however, i will say if you want a extra security from foot slippage and a slight gain in efficiency, check out Power Grips. it will keep your foot in the same position, you can use your same pedals, and they aren't tricky to get out of in a hurry. i have them on all my bikes.

  23. #23
    Wookie Jesus inspires me. Puget Pounder's Avatar
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    Quote Originally Posted by illwafer View Post
    OP,

    imo, you've got it figured out. if you can ride as long as you want without any repercussions (other than muscle soreness), you are doing it right. lots of people will tell you to "clip in" and put your feet in an unnatural position...and they will have sore knees because of it.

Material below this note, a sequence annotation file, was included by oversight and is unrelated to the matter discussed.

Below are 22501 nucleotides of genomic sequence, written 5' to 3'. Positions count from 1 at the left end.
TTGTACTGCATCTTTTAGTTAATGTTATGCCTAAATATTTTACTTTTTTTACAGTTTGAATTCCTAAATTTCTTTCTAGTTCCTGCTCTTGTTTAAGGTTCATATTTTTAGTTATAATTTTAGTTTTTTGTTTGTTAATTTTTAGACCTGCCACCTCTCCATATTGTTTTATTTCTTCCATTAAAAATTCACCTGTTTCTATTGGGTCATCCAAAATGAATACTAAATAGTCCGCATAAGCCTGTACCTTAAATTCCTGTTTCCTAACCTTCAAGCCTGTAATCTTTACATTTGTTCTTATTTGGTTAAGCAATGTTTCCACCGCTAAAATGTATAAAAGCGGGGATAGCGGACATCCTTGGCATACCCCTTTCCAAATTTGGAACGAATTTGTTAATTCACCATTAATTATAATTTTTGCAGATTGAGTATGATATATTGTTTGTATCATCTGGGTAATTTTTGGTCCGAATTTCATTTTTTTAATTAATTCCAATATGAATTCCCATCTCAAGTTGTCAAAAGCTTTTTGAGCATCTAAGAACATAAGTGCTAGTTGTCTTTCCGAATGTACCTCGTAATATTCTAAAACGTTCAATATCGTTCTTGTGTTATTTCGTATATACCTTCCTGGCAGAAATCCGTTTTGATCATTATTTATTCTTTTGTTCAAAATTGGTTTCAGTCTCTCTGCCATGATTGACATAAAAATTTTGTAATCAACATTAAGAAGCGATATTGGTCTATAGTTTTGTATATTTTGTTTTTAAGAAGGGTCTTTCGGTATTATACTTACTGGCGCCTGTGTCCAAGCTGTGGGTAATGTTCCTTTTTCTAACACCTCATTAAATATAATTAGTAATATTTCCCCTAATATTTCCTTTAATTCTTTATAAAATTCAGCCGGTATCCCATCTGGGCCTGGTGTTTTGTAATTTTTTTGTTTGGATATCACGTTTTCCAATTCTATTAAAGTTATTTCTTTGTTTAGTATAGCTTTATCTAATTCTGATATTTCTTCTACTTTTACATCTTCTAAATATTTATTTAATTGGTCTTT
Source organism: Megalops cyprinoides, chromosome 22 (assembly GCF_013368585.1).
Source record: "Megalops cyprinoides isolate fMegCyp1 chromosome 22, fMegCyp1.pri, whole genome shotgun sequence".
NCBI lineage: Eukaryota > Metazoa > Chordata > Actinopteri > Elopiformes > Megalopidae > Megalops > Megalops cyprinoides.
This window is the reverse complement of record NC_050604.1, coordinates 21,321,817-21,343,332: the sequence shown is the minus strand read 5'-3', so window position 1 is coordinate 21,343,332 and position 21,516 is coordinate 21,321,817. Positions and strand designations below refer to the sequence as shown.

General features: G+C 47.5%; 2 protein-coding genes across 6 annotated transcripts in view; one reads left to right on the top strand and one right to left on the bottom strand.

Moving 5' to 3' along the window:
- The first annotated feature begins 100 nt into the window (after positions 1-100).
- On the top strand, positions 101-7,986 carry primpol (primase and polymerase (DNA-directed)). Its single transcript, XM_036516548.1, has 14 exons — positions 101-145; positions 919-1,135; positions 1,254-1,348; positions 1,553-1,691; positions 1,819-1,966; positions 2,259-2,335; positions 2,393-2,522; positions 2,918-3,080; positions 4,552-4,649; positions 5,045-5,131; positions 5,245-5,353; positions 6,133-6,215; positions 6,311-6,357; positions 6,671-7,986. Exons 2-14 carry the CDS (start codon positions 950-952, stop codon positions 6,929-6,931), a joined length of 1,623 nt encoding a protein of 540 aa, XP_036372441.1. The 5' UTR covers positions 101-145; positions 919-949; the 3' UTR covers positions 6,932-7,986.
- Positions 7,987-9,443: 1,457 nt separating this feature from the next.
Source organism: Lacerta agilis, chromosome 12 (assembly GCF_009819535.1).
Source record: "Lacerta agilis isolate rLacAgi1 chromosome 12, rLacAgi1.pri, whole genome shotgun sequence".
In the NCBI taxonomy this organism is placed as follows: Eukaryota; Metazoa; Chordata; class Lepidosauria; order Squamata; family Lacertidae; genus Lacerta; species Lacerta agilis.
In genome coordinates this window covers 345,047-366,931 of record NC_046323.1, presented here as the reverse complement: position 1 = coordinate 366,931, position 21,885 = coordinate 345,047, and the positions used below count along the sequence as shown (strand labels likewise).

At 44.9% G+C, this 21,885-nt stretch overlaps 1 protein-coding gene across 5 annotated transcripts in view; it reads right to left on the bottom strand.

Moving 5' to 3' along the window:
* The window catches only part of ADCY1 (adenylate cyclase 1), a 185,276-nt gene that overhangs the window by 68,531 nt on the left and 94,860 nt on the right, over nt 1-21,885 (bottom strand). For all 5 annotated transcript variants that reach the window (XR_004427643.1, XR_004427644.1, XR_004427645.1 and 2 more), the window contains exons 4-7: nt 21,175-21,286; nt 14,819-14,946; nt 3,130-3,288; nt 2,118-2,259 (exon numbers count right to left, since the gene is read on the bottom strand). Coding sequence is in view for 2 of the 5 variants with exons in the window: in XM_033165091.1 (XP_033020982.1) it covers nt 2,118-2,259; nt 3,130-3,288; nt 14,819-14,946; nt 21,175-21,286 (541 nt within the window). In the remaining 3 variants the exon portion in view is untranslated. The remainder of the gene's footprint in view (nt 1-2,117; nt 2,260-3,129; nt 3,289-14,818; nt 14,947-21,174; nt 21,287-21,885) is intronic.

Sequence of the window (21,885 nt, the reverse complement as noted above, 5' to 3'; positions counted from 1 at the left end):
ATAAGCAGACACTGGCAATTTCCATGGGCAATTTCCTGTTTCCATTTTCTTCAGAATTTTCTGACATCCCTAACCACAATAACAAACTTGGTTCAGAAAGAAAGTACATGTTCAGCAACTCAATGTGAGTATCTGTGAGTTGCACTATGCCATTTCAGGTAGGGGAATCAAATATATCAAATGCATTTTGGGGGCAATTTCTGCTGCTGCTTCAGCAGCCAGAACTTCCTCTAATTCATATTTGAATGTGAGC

however, i will say if you want a extra security from foot slippage and a slight gain in efficiency, check out Power Grips. it will keep your foot in the same position, you can use your same pedals, and they aren't tricky to get out of in a hurry. i have them on all my bikes.
    Your feet are only clipped in at an unnatural position if you set it up that way. No sore knees here--not even on the longest of rides.

    But yes, Powergrips work really well if you can get over the aesthetics. It kind of sucks using them across different shoes if you like them tight.

  24. #24
    Let your bike be the tool cranky old road's Avatar
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    Notice that Eddy's feet are at almost the same angle relative to his lower legs, so his ankles are relatively stable.
    Never try to teach a pig to sing...

  25. #25
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    Um ... hopefully beat Duke a buncha times and win a national championship.